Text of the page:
This week the Hawaiian Volcano Observatory is cooperating with the University of Hawai`i to conduct a workshop in volcanology for graduate students from several U.S. universities. The workshop is being held in conjunction with the Cities on Volcanoes 3 meeting, in Hilo July 14-18. The COV3 meeting will be described in next week’s Volcano Watch.
The National Science Foundation awarded a grant to fund the 6-day workshop based in Volcano village. Competition for the 18 workshop slots was keen. Those selected, all Americans (by NSF rule), come from universities scattered across the mainland, from Fairbanks to Pittsburgh, as well as from UH itself.
The workshop provides an unusual opportunity to bring together potential future leaders in the field at an early stage of their careers. They will be placed in a field environment previously experienced by only a few of them. They will meet and work with each other and with senior volcanologists in one of the world’s most famous, and best, volcanic settings.
The workshop has three themes, each drawing upon field examples from Kilauea or Mauna Loa.
1. Explosive volcanism. The 1959 Kilauea Iki eruption and its deposits will exemplify lava fountaining. The deposits of the A.D. 1500-1790 eruptions from Kilauea’s caldera will show students the characteristics of steam-driven explosions. This contrast between “dry” and “wet” explosive activity is an important concept for students to learn-as well as a continuing source of study for veteran volcanologists. It’s not always easy to tell the two types apart.
2. Effusive or lava-flow eruption. This is what Hawaiian volcanoes are most famous for. There can be no better example than the lava flows produced by the ongoing Pu`u `O`o-Kupaianaha eruption, and students will see them in action. The current activity is no longer as handy to walk to as it was a few weeks ago, however, so the students will put some wear on their boots. In addition, they will be critically observing flows from the 1969-1974 Mauna Ulu eruption and lava tubes in two older flows.
3. Risk, vulnerability, and preparedness. These issues are where “the rubber meets the road” so far as the public is concerned. Several areas on the island will be visited and discussed, guided in part by questionnaires recently distributed to selected island groups by a UH graduate student.
This workshop is only one of a number of examples of how UH and HVO cooperate to train students of volcanology, as well as professional volcanologists from developing nations. The Center for the Study of Active Volcanoes at UHH, in partnership with HVO, is currently conducting its annual training course for scientists from developing nations in techniques of volcanic hazards monitoring and response. The course this year was timed so that students could attend the COV3 meeting during their last week in Hilo.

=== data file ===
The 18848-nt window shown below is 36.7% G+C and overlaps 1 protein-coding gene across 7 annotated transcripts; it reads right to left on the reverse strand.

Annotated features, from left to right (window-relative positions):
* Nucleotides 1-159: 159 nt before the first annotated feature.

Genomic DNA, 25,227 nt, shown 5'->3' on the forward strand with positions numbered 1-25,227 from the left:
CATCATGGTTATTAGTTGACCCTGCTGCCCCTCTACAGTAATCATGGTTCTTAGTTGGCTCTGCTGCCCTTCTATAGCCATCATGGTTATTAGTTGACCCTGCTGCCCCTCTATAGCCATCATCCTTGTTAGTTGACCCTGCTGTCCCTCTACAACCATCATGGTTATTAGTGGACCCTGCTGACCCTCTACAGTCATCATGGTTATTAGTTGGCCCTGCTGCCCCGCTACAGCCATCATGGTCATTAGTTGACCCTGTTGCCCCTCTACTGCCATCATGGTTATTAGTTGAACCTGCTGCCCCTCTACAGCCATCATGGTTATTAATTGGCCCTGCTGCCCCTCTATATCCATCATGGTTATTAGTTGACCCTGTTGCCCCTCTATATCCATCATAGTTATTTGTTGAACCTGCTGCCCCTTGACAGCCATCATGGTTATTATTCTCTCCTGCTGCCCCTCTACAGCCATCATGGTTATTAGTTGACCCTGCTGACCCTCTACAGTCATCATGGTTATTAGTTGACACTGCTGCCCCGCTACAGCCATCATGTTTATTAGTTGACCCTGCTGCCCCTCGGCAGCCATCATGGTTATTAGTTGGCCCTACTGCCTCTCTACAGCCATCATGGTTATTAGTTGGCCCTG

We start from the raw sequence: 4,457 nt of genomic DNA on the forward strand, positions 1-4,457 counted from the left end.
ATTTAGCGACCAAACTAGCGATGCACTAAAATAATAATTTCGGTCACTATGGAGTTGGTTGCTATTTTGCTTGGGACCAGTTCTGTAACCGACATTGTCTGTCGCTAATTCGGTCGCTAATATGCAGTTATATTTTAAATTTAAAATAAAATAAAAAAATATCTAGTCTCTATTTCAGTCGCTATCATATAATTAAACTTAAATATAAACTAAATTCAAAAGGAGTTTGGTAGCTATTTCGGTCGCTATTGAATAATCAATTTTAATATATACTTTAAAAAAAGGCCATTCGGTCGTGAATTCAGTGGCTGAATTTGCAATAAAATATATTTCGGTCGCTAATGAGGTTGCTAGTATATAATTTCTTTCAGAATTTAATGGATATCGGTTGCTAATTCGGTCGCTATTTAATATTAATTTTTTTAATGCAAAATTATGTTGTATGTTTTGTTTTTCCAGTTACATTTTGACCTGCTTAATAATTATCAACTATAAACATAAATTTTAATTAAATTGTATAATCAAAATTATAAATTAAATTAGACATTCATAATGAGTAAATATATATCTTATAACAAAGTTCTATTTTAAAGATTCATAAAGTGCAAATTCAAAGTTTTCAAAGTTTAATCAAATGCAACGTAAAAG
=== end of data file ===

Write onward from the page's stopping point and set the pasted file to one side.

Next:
Throughout each academic year, HVO scientists interact with UH-Manoa and UH-Hilo in many ways, participating in student field trips, giving classroom lectures, guiding individual students on research projects, and serving on graduate-student thesis committees. There is a sense that “we’re all in this together,” and the students benefit from hearing different opinions and learning different techniques from “academic” and “governmental” scientists. All of this is in addition to the professional cooperation among many of the scientists themselves.
There is no free lunch, of course, and the training that HVO does comes at a cost-time. HVO is not funded as an educational institution but instead as a part of the federal government. Its staff has a pretty full schedule taken up with monitoring and trying to understand Hawai`i’s volcanoes. But we view the cost as an investment in the future. We are proud to be taking part in the educational process through our cooperation and partnership with the University of Hawai`i.
Eruptive activity at the Pu`u `O`o vent of Kilauea Volcano continued unabated during the past week. Discontinuous surface flows are spread across Pulama pali from top to bottom, and a strong glow comes from breakouts above the pali. Scattered surface breakouts also occur from the top of Paliuli to within 100 m (100 yd) of the Highcastle sea cliff. The ocean entry from the Highcastle delta is small and weak.
The public is reminded that the ocean entry areas are extremely hazardous, with explosions accompanying sudden collapses of the new land. The steam clouds are highly acidic and laced with glass particles. The National Park Service has put warning signs in critical places. Do not venture beyond these signs and onto the lava deltas and benches.
No earthquakes were reported felt on the island during the past week.
Mauna Loa is not erupting. The summit region continues to inflate slowly. Seismic activity remains low, with only three earthquakes located in the summit area during the last seven days.
This article was written by scientists at the U.S. Geological Survey’s Hawaiian Volcano Observatory and is republished by HawaiiNews.com with permission.